Dr. Shelly Sharma

Oncoradiologist, Breast Radiologist

MBBS, DNB( Radiodiagnosis ). Observorship in Breast Imaging , Mayo Clinic, USA. Fellowship in Ultrasound guided Tumor ablation , Samsung Medical Centre, South Korea. Fellowship in onco radiology , National Cancer Centre, Singapore.


(2 Minutes Read)

You can not prevent breast cancer but you can lower your risk of getting breast cancer by knowing the risk factors and avoiding these.

Alcohol consumption –  The risk for breast cancer increases in those women who take even few alcoholic drinks in a week. Women should avoid alcohol completely.

Obesity/ Weight gain –  Multiple studies have linked excessive body weight due to obesity or weight gain to increased risk of breast cancer after menopause. Avoid weight gain and try maintaining your weight in the healthy range.

Sedentary Lifestyle –  Don’t be a couch potato !
Being sedentary increases the risk of breast cancer , specially when coupled with obesity. Even a brisk walk when done regularly can reduce your risk of breast cancer. Exercise also has an affect on prevention of breast cancer recurrence.

Hormone use – The use of hormones as oral contraceptive pills (OCP’S) and Hormone replacement therapy (HRT) in post menopausal women has been linked to a higher risk of having breast cancer. Be aware and discuss the benefits and risk with your doctor before taking these.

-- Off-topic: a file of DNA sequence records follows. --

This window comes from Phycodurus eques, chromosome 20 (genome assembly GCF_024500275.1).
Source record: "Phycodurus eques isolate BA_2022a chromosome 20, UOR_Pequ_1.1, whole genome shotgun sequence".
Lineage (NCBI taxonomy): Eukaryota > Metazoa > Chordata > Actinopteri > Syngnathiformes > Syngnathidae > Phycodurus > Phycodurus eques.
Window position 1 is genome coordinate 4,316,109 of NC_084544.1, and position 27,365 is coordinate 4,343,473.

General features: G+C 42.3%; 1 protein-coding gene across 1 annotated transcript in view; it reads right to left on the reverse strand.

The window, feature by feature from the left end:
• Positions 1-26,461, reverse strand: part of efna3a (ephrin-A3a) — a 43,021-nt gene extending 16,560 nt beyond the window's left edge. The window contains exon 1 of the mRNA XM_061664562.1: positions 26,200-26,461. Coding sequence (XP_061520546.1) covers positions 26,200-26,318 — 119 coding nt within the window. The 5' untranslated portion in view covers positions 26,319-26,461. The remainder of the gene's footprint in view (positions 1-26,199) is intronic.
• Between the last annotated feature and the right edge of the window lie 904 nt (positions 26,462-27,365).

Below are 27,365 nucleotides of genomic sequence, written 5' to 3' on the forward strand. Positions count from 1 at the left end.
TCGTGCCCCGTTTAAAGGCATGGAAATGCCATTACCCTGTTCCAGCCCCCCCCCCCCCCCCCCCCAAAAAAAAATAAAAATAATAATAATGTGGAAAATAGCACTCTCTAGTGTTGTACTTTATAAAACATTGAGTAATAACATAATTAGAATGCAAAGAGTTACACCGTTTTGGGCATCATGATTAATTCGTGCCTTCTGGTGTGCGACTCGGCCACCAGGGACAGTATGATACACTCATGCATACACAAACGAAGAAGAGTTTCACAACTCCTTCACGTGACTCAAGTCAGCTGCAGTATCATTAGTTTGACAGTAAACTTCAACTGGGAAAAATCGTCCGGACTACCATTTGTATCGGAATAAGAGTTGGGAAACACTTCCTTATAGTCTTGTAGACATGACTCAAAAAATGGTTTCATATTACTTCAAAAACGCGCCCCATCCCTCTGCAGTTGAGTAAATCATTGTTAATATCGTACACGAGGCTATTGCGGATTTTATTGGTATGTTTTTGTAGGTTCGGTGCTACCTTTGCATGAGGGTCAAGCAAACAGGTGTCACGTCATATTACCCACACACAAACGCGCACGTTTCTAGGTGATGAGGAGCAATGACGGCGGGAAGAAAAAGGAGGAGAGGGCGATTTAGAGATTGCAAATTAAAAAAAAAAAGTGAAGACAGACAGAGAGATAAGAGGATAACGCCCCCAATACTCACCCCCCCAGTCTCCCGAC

Vitamin D. Maintain your Vitamin D levels, which are generally low specially amongst urban population due to limited sunlight exposure and dietary factors. There is evidence to suggest that Vitamin D has a protective role against breast cancer.

Breast density –  Dense breast is associated with increased risk of breast cancer. Furthermore, breast cancer can be missed in women with dense breasts and may not be seen on mammography at times. You should know your breast density and if your mammography report suggests you have dense breasts, discuss with your radiologist about what other tests can be done. You should prefer a digital mammogram and at a centre with 3D mammography available. 3D mammography has been shown to improve cancer detection in dense breasts.

This information is for general guidance and reflects the opinions and experience of the author. It is not intended to replace specialist consultation or provide treatment advice for specific cases.


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